August 12, 2019
Synchron Chair, Michael Harrison, says AMP’s new strategy for wealth management, is a ‘return to the dark ages’, where institutions make and create product and force people into them, with respect to what an individual actually needs given little thought.
“The AMP announcements are very bad news,” said Harrison, “And it’s a state of affairs that has been largely brought about by oppressive, anti-adviser government reforms.”
He argued that although the Royal Commission identified that the core of the problems in the wealth management industry lies with banks and institutions, the sanctions introduced before and afterwards mean advisers suffer consequences and bear a growing burden of obligations.
“To make matters worse, governments, and institutions with big budgets, appear to have also somehow manipulated the rhetoric to such an extent that many people seem to genuinely believe advisers have brought the current set of circumstances on themselves and have no empathy for them,” continued Harrison.
He noted that there was little to indicate during the Royal Commission that most advisers were doing the wrong thing, but a great deal of evidence that institutions, including AMP, did a great deal wrong.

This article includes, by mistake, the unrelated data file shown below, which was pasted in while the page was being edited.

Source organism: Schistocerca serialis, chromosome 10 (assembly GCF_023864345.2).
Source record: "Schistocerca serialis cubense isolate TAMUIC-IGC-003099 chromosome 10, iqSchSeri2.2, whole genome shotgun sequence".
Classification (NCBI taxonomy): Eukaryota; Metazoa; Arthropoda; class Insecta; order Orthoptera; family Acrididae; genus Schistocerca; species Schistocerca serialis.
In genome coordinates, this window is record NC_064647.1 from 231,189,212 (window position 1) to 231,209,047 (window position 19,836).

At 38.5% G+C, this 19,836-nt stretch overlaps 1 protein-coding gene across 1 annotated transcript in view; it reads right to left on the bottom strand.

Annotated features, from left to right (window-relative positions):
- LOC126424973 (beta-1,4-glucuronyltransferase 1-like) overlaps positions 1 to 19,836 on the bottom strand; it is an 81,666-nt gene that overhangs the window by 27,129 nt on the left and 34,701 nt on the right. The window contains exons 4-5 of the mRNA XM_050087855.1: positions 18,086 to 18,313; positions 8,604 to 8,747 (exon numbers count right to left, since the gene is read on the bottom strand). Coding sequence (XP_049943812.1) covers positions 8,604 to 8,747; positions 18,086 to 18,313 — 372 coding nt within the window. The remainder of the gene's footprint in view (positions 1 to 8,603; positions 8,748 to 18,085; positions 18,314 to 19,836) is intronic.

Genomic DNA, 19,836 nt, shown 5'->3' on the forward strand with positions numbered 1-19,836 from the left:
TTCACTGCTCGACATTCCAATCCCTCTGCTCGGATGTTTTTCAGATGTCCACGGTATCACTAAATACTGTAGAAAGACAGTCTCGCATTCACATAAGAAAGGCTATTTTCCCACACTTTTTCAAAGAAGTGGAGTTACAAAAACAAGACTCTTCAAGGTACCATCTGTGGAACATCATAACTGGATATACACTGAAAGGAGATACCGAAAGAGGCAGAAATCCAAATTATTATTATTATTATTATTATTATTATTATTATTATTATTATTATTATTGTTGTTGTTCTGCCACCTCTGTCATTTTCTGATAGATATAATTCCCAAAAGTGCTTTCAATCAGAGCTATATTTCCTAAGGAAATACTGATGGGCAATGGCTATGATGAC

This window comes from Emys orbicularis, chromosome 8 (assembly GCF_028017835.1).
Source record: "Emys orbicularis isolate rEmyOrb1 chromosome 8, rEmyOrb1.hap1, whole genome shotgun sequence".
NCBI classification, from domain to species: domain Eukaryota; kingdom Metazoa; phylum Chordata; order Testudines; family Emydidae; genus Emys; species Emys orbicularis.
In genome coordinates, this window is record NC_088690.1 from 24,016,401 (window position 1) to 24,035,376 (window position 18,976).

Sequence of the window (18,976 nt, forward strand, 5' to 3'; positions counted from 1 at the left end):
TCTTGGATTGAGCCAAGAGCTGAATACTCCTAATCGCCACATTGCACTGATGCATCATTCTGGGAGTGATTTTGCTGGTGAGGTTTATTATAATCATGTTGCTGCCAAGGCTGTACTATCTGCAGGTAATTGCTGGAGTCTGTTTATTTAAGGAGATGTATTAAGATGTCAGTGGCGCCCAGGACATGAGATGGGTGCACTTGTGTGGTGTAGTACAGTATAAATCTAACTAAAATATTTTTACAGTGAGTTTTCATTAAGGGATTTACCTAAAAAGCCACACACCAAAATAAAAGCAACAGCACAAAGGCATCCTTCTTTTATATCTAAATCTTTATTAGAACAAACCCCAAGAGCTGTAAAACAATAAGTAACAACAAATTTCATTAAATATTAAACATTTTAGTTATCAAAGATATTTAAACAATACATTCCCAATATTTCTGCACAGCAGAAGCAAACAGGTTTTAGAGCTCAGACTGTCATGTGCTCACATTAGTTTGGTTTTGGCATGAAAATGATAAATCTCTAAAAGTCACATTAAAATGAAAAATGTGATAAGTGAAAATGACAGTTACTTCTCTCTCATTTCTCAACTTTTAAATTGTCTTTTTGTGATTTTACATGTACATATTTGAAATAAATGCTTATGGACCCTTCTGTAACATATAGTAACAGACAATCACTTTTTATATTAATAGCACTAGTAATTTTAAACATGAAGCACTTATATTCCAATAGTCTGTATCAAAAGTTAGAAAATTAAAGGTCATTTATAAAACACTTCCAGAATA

“What many people have failed to understand is that AMP and the institutions were largely responsible for the fees-for-no-service debacle, not advisers.”
“What many people have failed to understand is that AMP and the institutions were largely responsible for the fees-for-no-service debacle, not advisers,” he said.
“For example, when AMP bought back books of clients from exiting advisers that it couldn’t immediately on-sell to other AMP advisers, it went on raking in fees from those clients without organising any service. That is nobody’s fault but AMP’s and yet, somehow, most unfairly, the fees-for-no-service issue has still been perceived as poor adviser behaviour. In the simplest of terms, it is wrong to make AMP advisers suffer for AMP’s sins.”
Harrison said that while AMP has refused to be drawn on exactly how many advisers will be forced to exit the industry following the rationalisation of its adviser network, the estimates range from 30 percent to as many as 80 percent of its adviser network.
“How does the exit of advisers – who are legally required to work in the best interests of their clients – in favour of direct channels, improve outcomes for consumers? It’s clear that all this will do is push people into products. Is that, sincerely, what the Government wants?” he asked, adding the Government has mismanaged the financial services industry to such an extent that it has effectively handed institutions like AMP a free pass.
“The fundamental question governments and institutions need to ask themselves now is, how are consumers better off without advice?”